Secret Secessionist?

17 November 2020


Cogito Ergo Non Serviam

Johnson's Devolution Remarks Boost Celtic Nationalists


British Prime Minister Boris Johnson is desperately trying to dissolve the UK's ties with Europe, and so he is not particularly well-positioned to argue in favor of continuing the Union of the four nations that form the UK. Nevertheless, a unionist is what he claims to be. He just finished calling Scottish devolution "a disaster north of the border" and "Tony Blair's biggest mistake." That should boost the Scottish National Party at this spring's elections, and the Welsh Plaid Cymru has taken offense as well.

The spin coming from Number 10 is that the PM was attacking the record of the Nats in Edinburgh. He may well have been. The man is not particularly precise when he speaks, and he often thinks long after his words have been printed in the papers. Yet politics and appearances are inseparable. It looks like he is attacking the idea of Scottish, and by extension Welsh and perhaps even Irish, Home Rule.

The SNP has immediately made the most of this gaffe, and one should note that it is the best run party in the UK right now. the SNP's Westminster leader, Ian Blackford, tweeted, "Oh dear oh dear so much for the new softer respectful approach, well that has not lasted. [Johnson's] attitude explains the power grab of the internal market bill, devolution to be dismantled our Parliament under attack. We can stop his wrecking ball, it is called independence."

The Internal Market Bill seeks to address trade within Britain after Brexit. The Tory government argue that it is necessary to establish a harmonious new normal for the country. The Scottish Parliament rejected a consent motion on the Bill by a vote of 90 against and 28 for, suggesting that the Nats are not the only party opposed to this.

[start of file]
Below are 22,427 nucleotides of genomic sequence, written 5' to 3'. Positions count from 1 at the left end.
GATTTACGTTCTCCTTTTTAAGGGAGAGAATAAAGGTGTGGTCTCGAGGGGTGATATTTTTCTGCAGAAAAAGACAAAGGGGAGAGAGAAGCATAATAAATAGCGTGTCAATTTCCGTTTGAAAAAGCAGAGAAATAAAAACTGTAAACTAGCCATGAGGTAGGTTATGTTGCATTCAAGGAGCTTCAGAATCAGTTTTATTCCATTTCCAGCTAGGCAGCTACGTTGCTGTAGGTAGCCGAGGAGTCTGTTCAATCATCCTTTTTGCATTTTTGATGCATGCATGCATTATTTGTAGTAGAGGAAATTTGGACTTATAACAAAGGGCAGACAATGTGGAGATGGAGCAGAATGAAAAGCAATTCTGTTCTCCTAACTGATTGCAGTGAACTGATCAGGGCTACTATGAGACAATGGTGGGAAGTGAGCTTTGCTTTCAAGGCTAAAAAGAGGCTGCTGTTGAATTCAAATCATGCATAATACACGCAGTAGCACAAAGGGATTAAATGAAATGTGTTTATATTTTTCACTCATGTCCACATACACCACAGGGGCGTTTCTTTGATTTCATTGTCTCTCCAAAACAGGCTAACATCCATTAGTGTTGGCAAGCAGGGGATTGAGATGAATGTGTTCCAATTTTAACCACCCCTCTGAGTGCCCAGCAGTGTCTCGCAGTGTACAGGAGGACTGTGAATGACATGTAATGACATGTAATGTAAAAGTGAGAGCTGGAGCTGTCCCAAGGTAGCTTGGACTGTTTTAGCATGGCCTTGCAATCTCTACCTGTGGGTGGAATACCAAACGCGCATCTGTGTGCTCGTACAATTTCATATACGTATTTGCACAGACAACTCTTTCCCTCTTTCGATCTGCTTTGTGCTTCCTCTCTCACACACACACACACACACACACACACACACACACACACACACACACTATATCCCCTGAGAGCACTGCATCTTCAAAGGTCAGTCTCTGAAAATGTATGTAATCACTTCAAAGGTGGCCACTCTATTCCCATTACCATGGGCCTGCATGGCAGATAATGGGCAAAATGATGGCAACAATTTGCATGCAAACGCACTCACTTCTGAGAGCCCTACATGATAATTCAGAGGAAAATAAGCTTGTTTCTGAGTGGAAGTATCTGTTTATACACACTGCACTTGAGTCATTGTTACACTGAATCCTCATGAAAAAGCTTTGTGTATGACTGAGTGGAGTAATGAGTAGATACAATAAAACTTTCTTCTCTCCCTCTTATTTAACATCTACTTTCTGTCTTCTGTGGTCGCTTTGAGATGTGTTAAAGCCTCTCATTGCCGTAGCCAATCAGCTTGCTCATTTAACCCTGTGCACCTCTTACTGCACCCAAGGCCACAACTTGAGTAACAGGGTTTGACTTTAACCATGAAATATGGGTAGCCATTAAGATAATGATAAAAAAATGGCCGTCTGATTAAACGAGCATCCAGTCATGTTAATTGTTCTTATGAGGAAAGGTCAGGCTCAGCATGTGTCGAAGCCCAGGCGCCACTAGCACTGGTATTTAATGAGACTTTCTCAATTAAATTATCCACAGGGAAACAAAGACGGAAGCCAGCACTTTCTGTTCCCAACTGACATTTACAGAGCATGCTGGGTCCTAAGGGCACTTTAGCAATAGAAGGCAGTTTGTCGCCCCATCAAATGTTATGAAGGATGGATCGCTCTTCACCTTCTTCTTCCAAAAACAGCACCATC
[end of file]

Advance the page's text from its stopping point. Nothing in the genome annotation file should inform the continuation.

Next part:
A report from Lords on the Bill read, "The Bill adopts an unnecessarily heavy-handed approach to reconciling the demands of free trade within the UK and the need to respect the role and responsibilities of devolved institutions. It provides the UK Government with powers that could allow it to alter the competences of the devolved administrations in significant ways. As such, it risks destabilising this integral part of the UK's constitutional arrangements at a time when it has never been more important for central and devolved governments to work together effectively. These powers should be removed or subject to clearer duties of consultation and joint decision-making."

The Welsh counsel general and minister for European transition, Jeremy Miles stated, "The PM's comments are shocking but sadly not surprising. It has been clear for some time that this Conservative government is not remotely interested in respecting the devolution settlements across the UK."

The spring elections for the Scottish Parliament and the Welsh Senned should see both the SNP and Plaid Cymru benefit from this hostility. In Scotland, independence is polling at an all-time high of 58% in favor. The Welsh nationalists will gain less because the Labour Party in Wales has been reasonably accommodating in the Senned. Voting Labour puts the boot in just as well as voting PC.

Still, PC Spokseman for Heatlh Rhun ap Iorwerth tweeted, "For avoidance of doubt... Those who seek to undo devolution are also seeking to undo the existence of #Wales as a nation. Let's not allow the desperate leaders of a failed UK state to dictate our future. Our future can & should be in our hands - all of us who call Wales home."

One does not douse the fires of independence by trying to take powers away from devolved governments. This raises a half serious question. Is Boris Johnson in favor of breaking up the UK so England can be run by him and his ilk?

© Copyright 2020 by The Kensington Review, Jeff Myhre, PhD, Editor. No part of this publication may be reproduced without written consent. Produced using Ubuntu Linux.

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